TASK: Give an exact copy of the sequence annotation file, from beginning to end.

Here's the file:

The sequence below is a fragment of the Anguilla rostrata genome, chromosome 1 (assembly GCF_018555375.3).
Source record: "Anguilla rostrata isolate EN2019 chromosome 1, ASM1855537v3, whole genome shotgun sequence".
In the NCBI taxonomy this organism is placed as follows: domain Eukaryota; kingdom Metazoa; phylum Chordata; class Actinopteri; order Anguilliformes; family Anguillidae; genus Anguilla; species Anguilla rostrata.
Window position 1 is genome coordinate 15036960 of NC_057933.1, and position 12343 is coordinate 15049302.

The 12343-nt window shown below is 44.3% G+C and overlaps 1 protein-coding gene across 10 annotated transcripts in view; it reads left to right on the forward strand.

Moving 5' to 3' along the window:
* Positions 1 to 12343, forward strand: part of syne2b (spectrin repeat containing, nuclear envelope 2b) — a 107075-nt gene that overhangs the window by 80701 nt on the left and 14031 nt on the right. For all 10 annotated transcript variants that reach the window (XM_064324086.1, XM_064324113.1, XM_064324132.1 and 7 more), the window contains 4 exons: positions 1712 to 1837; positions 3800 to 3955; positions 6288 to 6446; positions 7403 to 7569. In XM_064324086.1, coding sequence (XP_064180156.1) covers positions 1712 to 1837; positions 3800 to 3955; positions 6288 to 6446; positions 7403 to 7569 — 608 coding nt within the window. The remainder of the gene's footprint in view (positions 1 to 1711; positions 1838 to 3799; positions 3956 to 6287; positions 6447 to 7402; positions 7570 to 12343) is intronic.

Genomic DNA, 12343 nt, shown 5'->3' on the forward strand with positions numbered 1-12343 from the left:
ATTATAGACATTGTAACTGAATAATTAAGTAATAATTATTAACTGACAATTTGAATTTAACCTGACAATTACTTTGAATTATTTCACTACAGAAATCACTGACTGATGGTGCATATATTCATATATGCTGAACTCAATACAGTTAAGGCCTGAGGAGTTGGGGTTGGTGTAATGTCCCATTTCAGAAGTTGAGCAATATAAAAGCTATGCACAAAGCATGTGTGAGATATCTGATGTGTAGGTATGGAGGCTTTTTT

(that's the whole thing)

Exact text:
The sequence below is a fragment of the Anguilla rostrata genome, chromosome 1 (assembly GCF_018555375.3).
Source record: "Anguilla rostrata isolate EN2019 chromosome 1, ASM1855537v3, whole genome shotgun sequence".
In the NCBI taxonomy this organism is placed as follows: domain Eukaryota; kingdom Metazoa; phylum Chordata; class Actinopteri; order Anguilliformes; family Anguillidae; genus Anguilla; species Anguilla rostrata.
Window position 1 is genome coordinate 15036960 of NC_057933.1, and position 12343 is coordinate 15049302.

The 12343-nt window shown below is 44.3% G+C and overlaps 1 protein-coding gene across 10 annotated transcripts in view; it reads left to right on the forward strand.

Moving 5' to 3' along the window:
* Positions 1 to 12343, forward strand: part of syne2b (spectrin repeat containing, nuclear envelope 2b) — a 107075-nt gene that overhangs the window by 80701 nt on the left and 14031 nt on the right. For all 10 annotated transcript variants that reach the window (XM_064324086.1, XM_064324113.1, XM_064324132.1 and 7 more), the window contains 4 exons: positions 1712 to 1837; positions 3800 to 3955; positions 6288 to 6446; positions 7403 to 7569. In XM_064324086.1, coding sequence (XP_064180156.1) covers positions 1712 to 1837; positions 3800 to 3955; positions 6288 to 6446; positions 7403 to 7569 — 608 coding nt within the window. The remainder of the gene's footprint in view (positions 1 to 1711; positions 1838 to 3799; positions 3956 to 6287; positions 6447 to 7402; positions 7570 to 12343) is intronic.

Genomic DNA, 12343 nt, shown 5'->3' on the forward strand with positions numbered 1-12343 from the left:
ATTATAGACATTGTAACTGAATAATTAAGTAATAATTATTAACTGACAATTTGAATTTAACCTGACAATTACTTTGAATTATTTCACTACAGAAATCACTGACTGATGGTGCATATATTCATATATGCTGAACTCAATACAGTTAAGGCCTGAGGAGTTGGGGTTGGTGTAATGTCCCATTTCAGAAGTTGAGCAATATAAAAGCTATGCACAAAGCATGTGTGAGATATCTGATGTGTAGGTATGGAGGCTTTTTT